Wednesday, January 26, 2011

Day 24: Don't Screw it Up!

I will choose to find a positive perspective under even the most negative circumstances.
I will choose acceptance over resistance.
I will choose to focus on the things I value about my children, not the things that drive me nuts.
I will choose to extend the same grace, love and forgiveness to myself that I try to lavish on my husband and children each day.

There's a reason Mom is the topic of discussion on every therapy couch (and by the way, if I thought the couch really existed, I would start therapy just to get a break and take a nap!). As a mother, I am the most influential person in the lives of my children. That's a pretty huge responsibility, one that I take very seriously. Maybe too seriously...

It's true that the way I communicate with them and others will be their model for communication in every relationship to come. Yes, what I show and teach them about self-respect and self-worth will be the foundation of their own self-image someday. Of course, the way I feed them will form the basis for their future nutritional choices. No question, the way they see me manage emotions will provide the blueprint for what they do with their own emotions. Without a doubt, the values I show them will be the building blocks of their integrity. And why wouldn't the way I discipline them shape the way they interact with the world and even parent their own children some day? For better or worse, I am the most significant influence in their lives present and future.

All of these things and many more add up, and I start to feel pressure, immense pressure, to perform perfectly or else. Because if I don't, I'll "screw them up," right? Well, yes, if you consider the fact that we're all screwed up! But not quite, when you look around and see capable and compassionate adults from homes that were anything but perfect. I'm lucky that Dad, an almost equal second in the race for life-altering influence, makes up for my shortcomings. But even that isn't the reason I won't screw them up.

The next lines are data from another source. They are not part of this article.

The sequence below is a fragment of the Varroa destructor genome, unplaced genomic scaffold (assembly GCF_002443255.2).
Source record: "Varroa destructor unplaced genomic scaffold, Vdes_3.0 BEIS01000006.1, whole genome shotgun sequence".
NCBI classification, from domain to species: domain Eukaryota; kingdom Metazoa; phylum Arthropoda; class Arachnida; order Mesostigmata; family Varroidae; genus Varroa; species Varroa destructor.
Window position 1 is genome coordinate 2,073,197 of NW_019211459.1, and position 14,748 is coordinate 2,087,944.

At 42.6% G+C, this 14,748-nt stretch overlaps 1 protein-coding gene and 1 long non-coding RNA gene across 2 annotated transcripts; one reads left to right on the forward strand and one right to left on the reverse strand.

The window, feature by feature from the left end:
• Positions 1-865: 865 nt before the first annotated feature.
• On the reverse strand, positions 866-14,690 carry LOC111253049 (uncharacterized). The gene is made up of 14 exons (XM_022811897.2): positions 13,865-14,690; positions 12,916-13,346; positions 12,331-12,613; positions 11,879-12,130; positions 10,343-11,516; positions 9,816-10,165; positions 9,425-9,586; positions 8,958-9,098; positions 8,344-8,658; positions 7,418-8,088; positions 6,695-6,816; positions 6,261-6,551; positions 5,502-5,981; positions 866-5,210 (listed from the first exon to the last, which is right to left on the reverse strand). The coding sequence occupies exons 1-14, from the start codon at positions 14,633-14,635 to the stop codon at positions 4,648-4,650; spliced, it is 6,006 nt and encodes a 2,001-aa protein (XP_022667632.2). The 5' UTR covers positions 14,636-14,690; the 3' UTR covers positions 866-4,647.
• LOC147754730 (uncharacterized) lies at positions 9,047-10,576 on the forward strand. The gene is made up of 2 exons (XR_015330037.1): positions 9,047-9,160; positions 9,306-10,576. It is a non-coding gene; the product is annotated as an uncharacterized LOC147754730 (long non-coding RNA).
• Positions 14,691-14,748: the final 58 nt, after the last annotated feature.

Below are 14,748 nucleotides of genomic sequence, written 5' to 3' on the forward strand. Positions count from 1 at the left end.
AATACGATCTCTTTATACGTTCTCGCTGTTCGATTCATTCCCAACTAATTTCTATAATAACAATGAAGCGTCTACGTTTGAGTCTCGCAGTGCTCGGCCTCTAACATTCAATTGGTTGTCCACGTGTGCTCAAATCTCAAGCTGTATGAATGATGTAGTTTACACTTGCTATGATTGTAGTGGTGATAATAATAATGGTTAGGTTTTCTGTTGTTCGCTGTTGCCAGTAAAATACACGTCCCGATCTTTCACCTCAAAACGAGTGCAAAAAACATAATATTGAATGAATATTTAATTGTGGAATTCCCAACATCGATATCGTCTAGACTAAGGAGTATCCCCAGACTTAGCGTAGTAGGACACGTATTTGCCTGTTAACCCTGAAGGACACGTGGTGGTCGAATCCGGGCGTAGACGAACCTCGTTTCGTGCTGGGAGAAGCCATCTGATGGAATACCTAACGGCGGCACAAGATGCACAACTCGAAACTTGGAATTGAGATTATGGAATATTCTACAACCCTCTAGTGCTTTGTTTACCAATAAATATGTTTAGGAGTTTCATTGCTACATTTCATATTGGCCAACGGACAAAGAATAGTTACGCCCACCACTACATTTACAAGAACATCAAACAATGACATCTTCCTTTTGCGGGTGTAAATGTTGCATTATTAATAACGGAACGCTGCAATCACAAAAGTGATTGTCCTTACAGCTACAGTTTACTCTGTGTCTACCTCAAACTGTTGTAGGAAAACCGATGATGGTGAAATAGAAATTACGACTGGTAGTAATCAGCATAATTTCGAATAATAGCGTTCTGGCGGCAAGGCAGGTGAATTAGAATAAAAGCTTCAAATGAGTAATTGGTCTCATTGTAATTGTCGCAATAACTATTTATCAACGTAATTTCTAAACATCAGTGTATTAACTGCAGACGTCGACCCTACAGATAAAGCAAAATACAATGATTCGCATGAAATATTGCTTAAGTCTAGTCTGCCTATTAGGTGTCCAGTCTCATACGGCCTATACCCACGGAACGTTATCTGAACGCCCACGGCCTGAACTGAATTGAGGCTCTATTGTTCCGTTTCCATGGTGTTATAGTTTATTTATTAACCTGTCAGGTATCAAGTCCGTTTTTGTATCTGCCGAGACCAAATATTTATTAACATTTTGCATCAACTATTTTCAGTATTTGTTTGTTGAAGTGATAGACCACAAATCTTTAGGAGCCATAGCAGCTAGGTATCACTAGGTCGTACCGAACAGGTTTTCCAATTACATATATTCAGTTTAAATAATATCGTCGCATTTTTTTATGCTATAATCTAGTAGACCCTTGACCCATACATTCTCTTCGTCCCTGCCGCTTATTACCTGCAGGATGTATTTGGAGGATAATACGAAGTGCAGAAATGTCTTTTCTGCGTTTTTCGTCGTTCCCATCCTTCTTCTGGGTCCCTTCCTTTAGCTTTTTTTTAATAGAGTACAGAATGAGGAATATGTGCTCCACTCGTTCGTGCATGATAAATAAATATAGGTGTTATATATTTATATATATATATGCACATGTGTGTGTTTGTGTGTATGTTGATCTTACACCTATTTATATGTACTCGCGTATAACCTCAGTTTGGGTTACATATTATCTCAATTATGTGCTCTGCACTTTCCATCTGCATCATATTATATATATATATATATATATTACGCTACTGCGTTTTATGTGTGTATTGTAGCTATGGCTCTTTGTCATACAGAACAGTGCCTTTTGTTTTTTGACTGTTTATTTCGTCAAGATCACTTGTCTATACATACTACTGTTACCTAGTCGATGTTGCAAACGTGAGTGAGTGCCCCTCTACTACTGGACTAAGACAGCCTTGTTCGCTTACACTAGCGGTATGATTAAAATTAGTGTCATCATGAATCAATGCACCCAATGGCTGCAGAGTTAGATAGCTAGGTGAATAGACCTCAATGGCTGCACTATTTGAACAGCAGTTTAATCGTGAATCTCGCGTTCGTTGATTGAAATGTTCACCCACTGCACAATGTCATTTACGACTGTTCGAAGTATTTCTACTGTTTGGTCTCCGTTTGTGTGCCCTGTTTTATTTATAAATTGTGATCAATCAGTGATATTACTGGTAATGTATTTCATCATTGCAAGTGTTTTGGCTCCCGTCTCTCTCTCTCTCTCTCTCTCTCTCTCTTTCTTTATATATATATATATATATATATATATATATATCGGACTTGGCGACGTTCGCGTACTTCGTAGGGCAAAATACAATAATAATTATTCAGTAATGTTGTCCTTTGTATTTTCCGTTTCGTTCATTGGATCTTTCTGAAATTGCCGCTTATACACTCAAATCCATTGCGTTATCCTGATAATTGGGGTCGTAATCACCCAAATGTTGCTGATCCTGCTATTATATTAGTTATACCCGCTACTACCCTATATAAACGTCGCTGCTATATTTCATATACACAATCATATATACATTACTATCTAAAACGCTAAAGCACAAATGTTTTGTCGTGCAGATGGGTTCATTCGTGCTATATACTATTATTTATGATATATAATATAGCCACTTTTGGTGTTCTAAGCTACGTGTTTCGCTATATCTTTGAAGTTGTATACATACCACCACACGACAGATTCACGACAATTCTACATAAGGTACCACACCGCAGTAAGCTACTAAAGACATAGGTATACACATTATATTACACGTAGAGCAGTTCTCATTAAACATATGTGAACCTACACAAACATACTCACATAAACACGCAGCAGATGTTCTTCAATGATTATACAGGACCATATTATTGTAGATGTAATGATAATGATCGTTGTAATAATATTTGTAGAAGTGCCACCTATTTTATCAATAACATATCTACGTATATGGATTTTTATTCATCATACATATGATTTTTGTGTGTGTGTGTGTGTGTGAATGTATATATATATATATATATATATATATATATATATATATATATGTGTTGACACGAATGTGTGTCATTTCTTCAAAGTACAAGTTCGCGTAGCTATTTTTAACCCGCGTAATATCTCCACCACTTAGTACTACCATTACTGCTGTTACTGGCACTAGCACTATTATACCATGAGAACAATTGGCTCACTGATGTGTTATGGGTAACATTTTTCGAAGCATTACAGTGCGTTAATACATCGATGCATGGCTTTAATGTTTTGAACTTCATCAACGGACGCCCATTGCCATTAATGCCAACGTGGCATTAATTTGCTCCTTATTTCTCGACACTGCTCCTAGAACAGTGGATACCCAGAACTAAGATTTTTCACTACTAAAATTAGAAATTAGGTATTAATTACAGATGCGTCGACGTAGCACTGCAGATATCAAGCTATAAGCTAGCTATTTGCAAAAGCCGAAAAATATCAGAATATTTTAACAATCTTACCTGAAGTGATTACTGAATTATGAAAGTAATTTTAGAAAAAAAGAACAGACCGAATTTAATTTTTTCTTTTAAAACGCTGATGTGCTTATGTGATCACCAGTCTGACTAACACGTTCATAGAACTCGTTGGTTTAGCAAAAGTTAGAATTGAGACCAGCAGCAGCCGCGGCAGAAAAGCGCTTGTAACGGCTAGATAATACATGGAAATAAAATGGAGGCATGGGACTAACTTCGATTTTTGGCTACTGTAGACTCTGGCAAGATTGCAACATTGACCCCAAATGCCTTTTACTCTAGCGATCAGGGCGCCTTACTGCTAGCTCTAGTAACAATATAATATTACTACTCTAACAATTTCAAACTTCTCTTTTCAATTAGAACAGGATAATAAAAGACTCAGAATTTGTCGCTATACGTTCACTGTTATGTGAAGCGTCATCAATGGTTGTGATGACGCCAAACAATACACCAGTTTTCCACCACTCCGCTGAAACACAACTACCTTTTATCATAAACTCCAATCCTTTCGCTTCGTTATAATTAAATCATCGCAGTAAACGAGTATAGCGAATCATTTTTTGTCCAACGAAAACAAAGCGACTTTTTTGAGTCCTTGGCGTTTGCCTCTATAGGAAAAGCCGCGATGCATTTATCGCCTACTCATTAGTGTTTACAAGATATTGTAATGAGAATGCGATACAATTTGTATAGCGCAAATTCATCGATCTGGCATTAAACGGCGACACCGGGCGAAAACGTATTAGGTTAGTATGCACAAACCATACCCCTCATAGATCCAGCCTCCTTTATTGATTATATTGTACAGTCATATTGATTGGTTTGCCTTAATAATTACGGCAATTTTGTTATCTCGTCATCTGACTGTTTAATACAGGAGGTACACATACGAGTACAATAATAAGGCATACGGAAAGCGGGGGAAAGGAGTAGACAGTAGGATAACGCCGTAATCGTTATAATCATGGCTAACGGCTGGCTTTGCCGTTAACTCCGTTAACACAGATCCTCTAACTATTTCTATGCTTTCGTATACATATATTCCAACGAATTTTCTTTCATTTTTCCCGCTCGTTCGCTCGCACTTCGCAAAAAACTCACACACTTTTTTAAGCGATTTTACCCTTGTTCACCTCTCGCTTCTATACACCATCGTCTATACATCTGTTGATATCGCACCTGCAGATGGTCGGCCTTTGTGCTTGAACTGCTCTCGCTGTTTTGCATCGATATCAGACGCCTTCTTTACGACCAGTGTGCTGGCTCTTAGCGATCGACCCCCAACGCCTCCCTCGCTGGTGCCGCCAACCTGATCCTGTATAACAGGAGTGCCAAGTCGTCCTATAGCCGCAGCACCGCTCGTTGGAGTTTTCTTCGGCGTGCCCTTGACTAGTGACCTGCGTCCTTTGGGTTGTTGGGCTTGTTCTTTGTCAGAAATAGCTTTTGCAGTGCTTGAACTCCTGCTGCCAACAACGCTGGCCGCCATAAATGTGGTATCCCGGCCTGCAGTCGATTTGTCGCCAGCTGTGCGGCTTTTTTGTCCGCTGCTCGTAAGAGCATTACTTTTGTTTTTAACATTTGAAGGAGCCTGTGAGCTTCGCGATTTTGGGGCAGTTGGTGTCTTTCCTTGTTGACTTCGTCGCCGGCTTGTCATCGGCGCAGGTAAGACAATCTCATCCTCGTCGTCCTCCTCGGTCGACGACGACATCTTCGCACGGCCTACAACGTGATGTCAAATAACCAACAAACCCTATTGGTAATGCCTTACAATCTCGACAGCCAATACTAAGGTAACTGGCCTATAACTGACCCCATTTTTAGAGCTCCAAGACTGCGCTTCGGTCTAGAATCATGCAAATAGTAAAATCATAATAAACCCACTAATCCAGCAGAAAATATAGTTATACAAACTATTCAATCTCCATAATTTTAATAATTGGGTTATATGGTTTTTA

My children didn't come to me as blank slates. Nor did they arrive as shapeless mounds of clay to be molded into any form I please. They came to me as whole human beings, with personalities and temperaments already in place. They are malleable, not mutable. Whatever influences come their way, who they are at the core will remain unchanged. What a relief!

So instead of seeing myself as "the shaper of small people", I should call myself "the setter of small persons' defaults." This job is of equal significance, but with consequences less grave. The shaper is responsible for inputting all data, thus everything that comes out is a result of what she put in. The setter simply works on the system already in place. The product is already complete, but capable of accepting downgrades or improvements. I give tools, model values to the best of my ability, and leave the rest to the God who created them and placed them in my care.

Some of my defaults are obstacles, others are blessings. Either way I have a choice every day to live out who I was created to be or who my defaults say I am. My children will have the same choice; the same opportunity to improve on the things I've modeled and taught them. I'm an imperfect influence, but they know they're loved and cherished. Everything beyond that is a bonus.

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